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Blow Me: My 2010 Boise 70.3 Race Report

Blow Me: My 2010 Boise 70.3 Race Report

Hey, check it out, it’s my 2010 Boise 70.3 race report! I know, I grumbled last year about how I probably wouldn’t do the race again due to a multitude of factors (crappy weather, annoying late start, double transition), but wouldn’t you know it, I found myself once again driving 8 hours to Boise for another year of crappy weather, the annoying afternoon start, and the double transition. I must be a glutton for punishment.

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Ironman Craps on Its Brand with Lake Stevens 70.3

Ironman Craps on Its Brand with Lake Stevens 70.3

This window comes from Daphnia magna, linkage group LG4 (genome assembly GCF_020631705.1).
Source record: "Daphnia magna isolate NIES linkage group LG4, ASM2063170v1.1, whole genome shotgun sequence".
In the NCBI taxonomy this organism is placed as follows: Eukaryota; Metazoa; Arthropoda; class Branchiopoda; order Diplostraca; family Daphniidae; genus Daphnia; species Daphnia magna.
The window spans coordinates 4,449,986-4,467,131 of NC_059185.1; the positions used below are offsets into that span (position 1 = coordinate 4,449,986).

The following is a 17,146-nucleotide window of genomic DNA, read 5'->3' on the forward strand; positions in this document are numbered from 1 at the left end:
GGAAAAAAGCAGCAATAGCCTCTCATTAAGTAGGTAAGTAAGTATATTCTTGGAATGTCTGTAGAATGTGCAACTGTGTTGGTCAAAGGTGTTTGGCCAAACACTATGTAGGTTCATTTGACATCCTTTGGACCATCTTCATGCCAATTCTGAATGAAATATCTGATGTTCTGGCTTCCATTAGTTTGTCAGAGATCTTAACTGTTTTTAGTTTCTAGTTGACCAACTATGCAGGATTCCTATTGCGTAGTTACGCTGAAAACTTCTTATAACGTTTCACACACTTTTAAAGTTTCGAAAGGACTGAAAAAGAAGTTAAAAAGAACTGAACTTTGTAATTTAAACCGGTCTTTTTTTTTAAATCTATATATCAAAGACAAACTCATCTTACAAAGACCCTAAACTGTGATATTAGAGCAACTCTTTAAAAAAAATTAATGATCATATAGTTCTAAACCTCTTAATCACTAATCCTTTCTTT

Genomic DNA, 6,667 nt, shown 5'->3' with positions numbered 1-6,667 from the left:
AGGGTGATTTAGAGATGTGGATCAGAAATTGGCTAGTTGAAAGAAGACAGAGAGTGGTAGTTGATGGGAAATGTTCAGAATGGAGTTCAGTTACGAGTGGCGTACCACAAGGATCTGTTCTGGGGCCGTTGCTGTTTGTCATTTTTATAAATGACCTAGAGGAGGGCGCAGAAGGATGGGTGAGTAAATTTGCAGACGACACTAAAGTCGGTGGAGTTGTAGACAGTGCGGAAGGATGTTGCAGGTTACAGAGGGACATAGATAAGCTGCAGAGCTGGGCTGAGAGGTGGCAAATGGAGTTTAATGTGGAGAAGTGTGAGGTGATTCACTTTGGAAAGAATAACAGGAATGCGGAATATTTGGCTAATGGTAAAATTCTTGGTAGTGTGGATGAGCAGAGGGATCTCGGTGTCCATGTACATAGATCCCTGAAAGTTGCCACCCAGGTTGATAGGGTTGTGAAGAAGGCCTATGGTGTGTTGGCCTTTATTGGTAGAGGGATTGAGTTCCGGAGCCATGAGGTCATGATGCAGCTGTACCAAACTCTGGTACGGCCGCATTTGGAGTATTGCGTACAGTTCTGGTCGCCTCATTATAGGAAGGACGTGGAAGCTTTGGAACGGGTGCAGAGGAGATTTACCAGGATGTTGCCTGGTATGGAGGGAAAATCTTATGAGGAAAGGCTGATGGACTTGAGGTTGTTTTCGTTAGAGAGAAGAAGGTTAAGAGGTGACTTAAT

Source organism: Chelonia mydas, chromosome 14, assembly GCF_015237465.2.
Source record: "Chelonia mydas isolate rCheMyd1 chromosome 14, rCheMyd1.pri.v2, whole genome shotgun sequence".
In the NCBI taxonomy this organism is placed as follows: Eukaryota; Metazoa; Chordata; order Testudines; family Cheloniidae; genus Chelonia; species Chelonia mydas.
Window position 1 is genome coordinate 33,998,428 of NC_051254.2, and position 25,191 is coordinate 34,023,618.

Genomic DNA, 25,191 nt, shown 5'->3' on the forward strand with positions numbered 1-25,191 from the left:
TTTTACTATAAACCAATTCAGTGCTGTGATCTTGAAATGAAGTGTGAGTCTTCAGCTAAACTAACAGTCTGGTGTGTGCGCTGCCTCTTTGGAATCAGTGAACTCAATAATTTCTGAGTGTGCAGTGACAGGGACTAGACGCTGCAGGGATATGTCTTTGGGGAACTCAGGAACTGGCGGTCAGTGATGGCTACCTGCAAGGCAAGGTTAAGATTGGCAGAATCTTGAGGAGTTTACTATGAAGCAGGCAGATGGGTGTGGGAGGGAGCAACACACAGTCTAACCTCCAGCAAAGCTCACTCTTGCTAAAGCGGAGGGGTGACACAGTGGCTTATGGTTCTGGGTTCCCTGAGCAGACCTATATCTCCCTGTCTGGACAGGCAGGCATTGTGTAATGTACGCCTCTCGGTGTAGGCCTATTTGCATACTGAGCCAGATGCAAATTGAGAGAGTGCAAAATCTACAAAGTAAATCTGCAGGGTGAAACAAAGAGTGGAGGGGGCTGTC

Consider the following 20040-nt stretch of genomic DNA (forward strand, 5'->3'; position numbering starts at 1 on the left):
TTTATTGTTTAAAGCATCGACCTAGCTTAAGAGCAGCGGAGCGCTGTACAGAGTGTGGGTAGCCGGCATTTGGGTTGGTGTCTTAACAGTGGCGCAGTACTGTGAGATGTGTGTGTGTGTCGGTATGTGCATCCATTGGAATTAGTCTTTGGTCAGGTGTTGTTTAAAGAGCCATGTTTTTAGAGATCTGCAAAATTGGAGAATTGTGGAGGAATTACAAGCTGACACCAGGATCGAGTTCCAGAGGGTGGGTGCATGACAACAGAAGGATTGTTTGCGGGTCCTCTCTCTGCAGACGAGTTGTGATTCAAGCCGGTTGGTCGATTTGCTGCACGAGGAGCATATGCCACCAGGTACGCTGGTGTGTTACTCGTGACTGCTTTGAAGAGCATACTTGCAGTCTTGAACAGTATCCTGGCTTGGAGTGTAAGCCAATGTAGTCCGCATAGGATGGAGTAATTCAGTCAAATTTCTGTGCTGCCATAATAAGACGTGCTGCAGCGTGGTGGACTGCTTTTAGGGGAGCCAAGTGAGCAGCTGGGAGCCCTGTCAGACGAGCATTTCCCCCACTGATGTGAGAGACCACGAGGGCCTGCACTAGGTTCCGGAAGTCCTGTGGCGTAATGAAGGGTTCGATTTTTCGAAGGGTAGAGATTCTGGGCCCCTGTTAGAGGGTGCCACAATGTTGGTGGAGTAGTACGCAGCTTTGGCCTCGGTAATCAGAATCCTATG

Recently Jason and a number of my triathlon teammates raced Ironman Lake Stevens 70.3. I had been training for the race but decided at the last minute not to do it because I had traveled to San Francisco, Napa Valley and San Jose the week before and had too much booze and horrible food sloshing around my system to feel prepared to tackle a half Ironman. Nonetheless, I watched the race anyway to cheer on my friends and the BFG. A word of advice to any triathletes out there reading this: if you’re thinking of racing Ironman Lake Stevens, don’t. First of all, Lake Stevens sucks. If Washington state had a hillbilly cousin, Lake Stevens would be that hillbilly cousin’s poo-crusted butthole. It’s such a crappy town that the only thing the official Ironman race catalogs can advertise about the area is that it has a Buzz Inn Steakhouse, which looks about as classy as the bar where Jodie Foster got raped in The Accused. The town literally consists of this skeezy restaurant, a Subway, a crappy foodmart, a burger shack, and, inexplicably, a town museum (maybe they wanted to commemorate the day they scored a Subway franchise). To answer your next question, no, there are no hotels in Lake Stevens, so if you’re thinking of flying in to do this race then lucky you, you get to stay in Everett or a neighboring city. (And no, Seattle is not “twenty minutes away,” as I heard one race official tell someone over the phone; it’s more like 50 minutes.) Secondly, the “lake” part of Lake Stevens is filthy. It smells terrible and is full of garbage. When Jason swam in it the day before the race, he said the bottom of the lake was littered with beer cans and junk. Teresa said she spotted an old rusted chair while swimming. Jason and his dad once saw a half-submerged mattress in the lake after they finished a bike ride, and I had the pleasure of experiencing an obese kid with a rat tail throwing firecrackers into the lake as I was standing in it for a post-workout ice bath. This lake is the town’s urinal — they don’t give a crap about it and they certainly don’t take care of it, so excuse me for not wanting to pay a couple hundred dollars to do a race that involves swimming in it for 1.2 miles. Thirdly, the bike course is horrible. It’s two loops and is a challenge for sure, with a few tough hills, a lot of false flats, and many twists and turns. However, what I hate most about the course is that the town’s inhabitants are so mean and inconsiderate to cyclists that it makes for a stressful, miserable ride. Every time I’ve ridden the course I’ve had some redneck in a Ford F-150 angrily honk at me as he passes me at 50 mph. And surprise surprise, Ironman didn’t close off the course during the actual race so my friends said they kept getting passed by jerks in cars who would angrily swerve and honk at all of the cyclists who were racing. Jesus Christ, this race is one day out of the year — you’d think that these a-holes could show some courtesy and put up with a few hours of inconvenience, but no, they’ve gotta get to Walmart or a monster truck rally or a Larry the Cable Guy viewing party or wherever the hell they’re rushing to. The cherry on top of this turd sundae was the expo hall for the race. Race organizers had the expo hall in Everett, because, as I’ve...